Now a man named Ananias, together with his wife Sapphira, also sold a piece of property. With his wife’s full knowledge he kept back part of the money for himself, but brought the rest and put it at the apostles’ feet. Then Peter said, “Ananias, how is it that Satan has so filled your heart that you have lied to the Holy Spirit and have kept for yourself some of the money you received for the land? Didn’t it belong to you before it was sold? And after it was sold, wasn’t the money at your disposal? What made you think of doing such a thing? You have not lied to men but to God.” When Ananias heard this, he fell down and died. And great fear seized all who heard what had happened. Then the young men came forward, wrapped up his body, and carried him out and buried him.
About three hours later his wife came in, not knowing what had happened. Peter asked her, “Tell me, is this the price you and Ananias got for the land?” “Yes,” she said, “that is the price.” Peter said to her, “How could you agree to test the Spirit of the Lord? Look! The feet of the men who buried your husband are at the door, and they will carry you out also.” At that moment she fell down at his feet and died. Then the young men came in and, finding her dead, carried her out and buried her beside her husband. Great fear seized the whole church and all who heard about these events. (Acts 5:1-11)
The Christians were contributing what they had to establish and advance the faith of Jesus Christ, and they were helping one another. Properties were sold and the money brought to the apostles to be distributed to those in need. Barnabas was one of those known for having sold his field and brought the money to the apostles. Ananias also sold his property; however, he did not wish to offer up the entire sum that he received, and at the same time he wanted the people to think that he gave all of it. Sapphira, his wife, consented to this.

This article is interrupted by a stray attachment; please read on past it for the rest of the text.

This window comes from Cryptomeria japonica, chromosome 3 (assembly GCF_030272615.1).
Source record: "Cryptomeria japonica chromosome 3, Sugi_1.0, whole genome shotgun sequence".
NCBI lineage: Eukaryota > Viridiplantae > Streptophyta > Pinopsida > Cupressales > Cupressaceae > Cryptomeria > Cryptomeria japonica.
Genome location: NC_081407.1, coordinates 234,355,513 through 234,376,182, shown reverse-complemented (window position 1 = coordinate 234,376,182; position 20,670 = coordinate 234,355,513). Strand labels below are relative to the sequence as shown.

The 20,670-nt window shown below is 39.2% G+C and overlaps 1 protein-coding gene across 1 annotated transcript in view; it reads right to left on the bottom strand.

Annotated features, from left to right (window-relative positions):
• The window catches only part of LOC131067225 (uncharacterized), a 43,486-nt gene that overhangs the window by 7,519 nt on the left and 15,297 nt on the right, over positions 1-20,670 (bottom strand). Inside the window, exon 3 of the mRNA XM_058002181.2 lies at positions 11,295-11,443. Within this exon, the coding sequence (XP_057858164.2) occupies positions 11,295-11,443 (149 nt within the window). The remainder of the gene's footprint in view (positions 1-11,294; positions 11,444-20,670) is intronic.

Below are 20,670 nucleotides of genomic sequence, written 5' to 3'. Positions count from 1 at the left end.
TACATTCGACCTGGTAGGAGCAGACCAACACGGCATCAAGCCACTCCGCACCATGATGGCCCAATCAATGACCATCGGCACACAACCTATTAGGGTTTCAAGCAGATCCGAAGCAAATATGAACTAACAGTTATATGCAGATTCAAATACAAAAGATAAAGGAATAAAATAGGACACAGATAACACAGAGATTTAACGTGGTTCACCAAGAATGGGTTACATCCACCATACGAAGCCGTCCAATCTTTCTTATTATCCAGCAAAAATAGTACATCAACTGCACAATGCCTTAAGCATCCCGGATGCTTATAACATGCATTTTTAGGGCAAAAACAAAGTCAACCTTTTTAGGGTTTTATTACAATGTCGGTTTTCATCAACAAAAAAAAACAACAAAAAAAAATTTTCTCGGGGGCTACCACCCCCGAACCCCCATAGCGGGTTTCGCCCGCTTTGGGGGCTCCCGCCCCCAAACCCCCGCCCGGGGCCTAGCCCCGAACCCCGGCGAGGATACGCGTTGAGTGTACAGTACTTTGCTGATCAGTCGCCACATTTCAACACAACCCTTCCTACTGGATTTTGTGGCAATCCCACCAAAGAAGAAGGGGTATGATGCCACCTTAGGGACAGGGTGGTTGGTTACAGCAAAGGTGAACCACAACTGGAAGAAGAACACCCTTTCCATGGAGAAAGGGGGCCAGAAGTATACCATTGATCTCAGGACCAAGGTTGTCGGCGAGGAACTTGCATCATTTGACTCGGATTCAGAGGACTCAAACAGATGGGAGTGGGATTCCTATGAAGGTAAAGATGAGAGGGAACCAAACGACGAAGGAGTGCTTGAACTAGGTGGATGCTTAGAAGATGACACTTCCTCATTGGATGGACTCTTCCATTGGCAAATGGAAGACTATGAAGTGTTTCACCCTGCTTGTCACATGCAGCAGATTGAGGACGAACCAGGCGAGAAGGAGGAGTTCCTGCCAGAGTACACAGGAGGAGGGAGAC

They did not think that others would discover this, but Peter knew the truth. His response shows us that the Christians had not renounced the private ownership of goods and properties. The property belonged to Ananias, and he did not have to sell it. Then, after he sold the property, the money belonged to him, and he did not have to offer up all of it or any of it to the church. To relinquish one’s wealth to the church was never a requirement for one to become a member or to remain in good standing. All of this was voluntary. The believers were supposed to be moved by sincere generosity, compassion, and reverence for the Lord when they distributed their wealth to others.
It is important to grasp the nature of the offense, because it will help us appreciate the response – both from Peter and from God. The couple did not steal anything. They did not rob anyone. They did not cheat other people out of their wealth. And they did not legally owe anything to the church. Rather, they kept part of the money for themselves, but they wanted the people to think that they gave all of it so that they would appear to be as selfless and generous as someone like Barnabas. This was a moral transgression that seemingly did not inflict direct damage on anyone; in fact, the people would have been helped by the money that was offered.
But Peter reacted strongly to this. He said that Satan filled their hearts, and that they lied to God and tested his Spirit. And then God killed them for it. Nowadays Christians might scoff at the attempt to impress, but might not regard it with such seriousness as Peter and God did. Certainly, Ananias and Sapphira were wrong, but did they deserve a harsh rebuke and instant execution? Peter and God thought so. We must not become desensitized to sin just because transgressions are rampant and the unbelievers around us hold to a much lower intellectual and ethical standard. God would have us recover that sense of alarm and indignation that Peter exhibited.
Ananias, it seems, was the main culprit, but Sapphira went along with his scheme. In Eden, the woman sinned first and then the man sinned with her. The lesson was not learned, so here the man sinned first and then the woman sinned with him. Our allegiance must first be toward God, and not to our parent, spouse, friend, gender, race, church, nation, or any other person or group. We must each face God first as an individual, and not as a community; in fact, we should readily break with our community or even oppose our community when the people rebel against the Lord. Your allegiance to God must be stronger than your allegiance to any man, woman, or group; otherwise, your faith is a sham. And the truth is that your relationship with a person or group can flourish in purity and righteousness only when it is founded upon a common allegiance to God.